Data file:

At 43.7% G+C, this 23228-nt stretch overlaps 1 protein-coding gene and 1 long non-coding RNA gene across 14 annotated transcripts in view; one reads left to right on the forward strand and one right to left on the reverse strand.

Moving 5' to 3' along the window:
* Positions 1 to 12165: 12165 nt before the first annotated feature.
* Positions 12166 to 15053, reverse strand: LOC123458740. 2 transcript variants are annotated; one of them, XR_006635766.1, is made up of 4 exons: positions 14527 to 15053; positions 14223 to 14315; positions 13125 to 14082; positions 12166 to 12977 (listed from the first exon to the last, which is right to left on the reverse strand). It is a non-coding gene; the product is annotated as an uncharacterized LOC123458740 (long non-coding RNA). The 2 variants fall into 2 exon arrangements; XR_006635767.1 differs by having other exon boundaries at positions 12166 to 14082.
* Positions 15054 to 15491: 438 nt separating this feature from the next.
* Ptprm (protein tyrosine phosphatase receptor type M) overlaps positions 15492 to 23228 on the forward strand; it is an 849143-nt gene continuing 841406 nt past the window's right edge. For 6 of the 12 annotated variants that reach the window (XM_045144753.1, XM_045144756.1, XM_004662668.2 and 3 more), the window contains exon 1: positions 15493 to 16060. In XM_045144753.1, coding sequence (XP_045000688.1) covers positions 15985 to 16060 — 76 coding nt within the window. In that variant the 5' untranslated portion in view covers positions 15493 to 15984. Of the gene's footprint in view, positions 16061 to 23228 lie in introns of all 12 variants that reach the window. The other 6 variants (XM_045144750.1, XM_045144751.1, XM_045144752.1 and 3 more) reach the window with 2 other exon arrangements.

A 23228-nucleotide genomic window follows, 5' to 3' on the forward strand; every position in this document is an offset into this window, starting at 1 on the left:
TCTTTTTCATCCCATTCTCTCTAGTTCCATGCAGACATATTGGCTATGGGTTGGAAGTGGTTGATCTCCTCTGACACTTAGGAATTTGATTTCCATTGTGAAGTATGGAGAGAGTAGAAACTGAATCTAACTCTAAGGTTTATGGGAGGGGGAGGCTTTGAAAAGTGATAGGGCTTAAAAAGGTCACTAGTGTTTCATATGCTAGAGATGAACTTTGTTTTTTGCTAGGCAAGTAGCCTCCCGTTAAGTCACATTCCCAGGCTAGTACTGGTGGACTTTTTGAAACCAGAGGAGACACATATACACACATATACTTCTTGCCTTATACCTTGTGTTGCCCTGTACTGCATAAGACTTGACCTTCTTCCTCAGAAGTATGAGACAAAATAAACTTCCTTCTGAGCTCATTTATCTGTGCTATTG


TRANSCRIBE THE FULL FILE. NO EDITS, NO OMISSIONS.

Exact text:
At 43.7% G+C, this 23228-nt stretch overlaps 1 protein-coding gene and 1 long non-coding RNA gene across 14 annotated transcripts in view; one reads left to right on the forward strand and one right to left on the reverse strand.

Moving 5' to 3' along the window:
* Positions 1 to 12165: 12165 nt before the first annotated feature.
* Positions 12166 to 15053, reverse strand: LOC123458740. 2 transcript variants are annotated; one of them, XR_006635766.1, is made up of 4 exons: positions 14527 to 15053; positions 14223 to 14315; positions 13125 to 14082; positions 12166 to 12977 (listed from the first exon to the last, which is right to left on the reverse strand). It is a non-coding gene; the product is annotated as an uncharacterized LOC123458740 (long non-coding RNA). The 2 variants fall into 2 exon arrangements; XR_006635767.1 differs by having other exon boundaries at positions 12166 to 14082.
* Positions 15054 to 15491: 438 nt separating this feature from the next.
* Ptprm (protein tyrosine phosphatase receptor type M) overlaps positions 15492 to 23228 on the forward strand; it is an 849143-nt gene continuing 841406 nt past the window's right edge. For 6 of the 12 annotated variants that reach the window (XM_045144753.1, XM_045144756.1, XM_004662668.2 and 3 more), the window contains exon 1: positions 15493 to 16060. In XM_045144753.1, coding sequence (XP_045000688.1) covers positions 15985 to 16060 — 76 coding nt within the window. In that variant the 5' untranslated portion in view covers positions 15493 to 15984. Of the gene's footprint in view, positions 16061 to 23228 lie in introns of all 12 variants that reach the window. The other 6 variants (XM_045144750.1, XM_045144751.1, XM_045144752.1 and 3 more) reach the window with 2 other exon arrangements.

A 23228-nucleotide genomic window follows, 5' to 3' on the forward strand; every position in this document is an offset into this window, starting at 1 on the left:
TCTTTTTCATCCCATTCTCTCTAGTTCCATGCAGACATATTGGCTATGGGTTGGAAGTGGTTGATCTCCTCTGACACTTAGGAATTTGATTTCCATTGTGAAGTATGGAGAGAGTAGAAACTGAATCTAACTCTAAGGTTTATGGGAGGGGGAGGCTTTGAAAAGTGATAGGGCTTAAAAAGGTCACTAGTGTTTCATATGCTAGAGATGAACTTTGTTTTTTGCTAGGCAAGTAGCCTCCCGTTAAGTCACATTCCCAGGCTAGTACTGGTGGACTTTTTGAAACCAGAGGAGACACATATACACACATATACTTCTTGCCTTATACCTTGTGTTGCCCTGTACTGCATAAGACTTGACCTTCTTCCTCAGAAGTATGAGACAAAATAAACTTCCTTCTGAGCTCATTTATCTGTGCTATTG